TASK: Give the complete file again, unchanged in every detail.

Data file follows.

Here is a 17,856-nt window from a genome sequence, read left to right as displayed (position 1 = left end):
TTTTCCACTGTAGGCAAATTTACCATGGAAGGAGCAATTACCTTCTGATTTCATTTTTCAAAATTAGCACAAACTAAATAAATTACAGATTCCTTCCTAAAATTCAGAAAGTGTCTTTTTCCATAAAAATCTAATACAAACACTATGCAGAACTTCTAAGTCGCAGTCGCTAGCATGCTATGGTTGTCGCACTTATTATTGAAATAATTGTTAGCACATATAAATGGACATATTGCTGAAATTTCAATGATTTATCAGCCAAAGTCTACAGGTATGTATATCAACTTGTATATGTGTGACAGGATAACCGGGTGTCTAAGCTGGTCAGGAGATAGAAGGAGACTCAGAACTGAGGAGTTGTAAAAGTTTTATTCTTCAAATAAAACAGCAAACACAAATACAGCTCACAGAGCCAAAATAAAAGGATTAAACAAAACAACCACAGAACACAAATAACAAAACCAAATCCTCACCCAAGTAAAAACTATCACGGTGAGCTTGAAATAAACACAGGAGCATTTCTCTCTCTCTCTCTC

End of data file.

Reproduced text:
Here is a 17,856-nt window from a genome sequence, read left to right as displayed (position 1 = left end):
TTTTCCACTGTAGGCAAATTTACCATGGAAGGAGCAATTACCTTCTGATTTCATTTTTCAAAATTAGCACAAACTAAATAAATTACAGATTCCTTCCTAAAATTCAGAAAGTGTCTTTTTCCATAAAAATCTAATACAAACACTATGCAGAACTTCTAAGTCGCAGTCGCTAGCATGCTATGGTTGTCGCACTTATTATTGAAATAATTGTTAGCACATATAAATGGACATATTGCTGAAATTTCAATGATTTATCAGCCAAAGTCTACAGGTATGTATATCAACTTGTATATGTGTGACAGGATAACCGGGTGTCTAAGCTGGTCAGGAGATAGAAGGAGACTCAGAACTGAGGAGTTGTAAAAGTTTTATTCTTCAAATAAAACAGCAAACACAAATACAGCTCACAGAGCCAAAATAAAAGGATTAAACAAAACAACCACAGAACACAAATAACAAAACCAAATCCTCACCCAAGTAAAAACTATCACGGTGAGCTTGAAATAAACACAGGAGCATTTCTCTCTCTCTCTCTC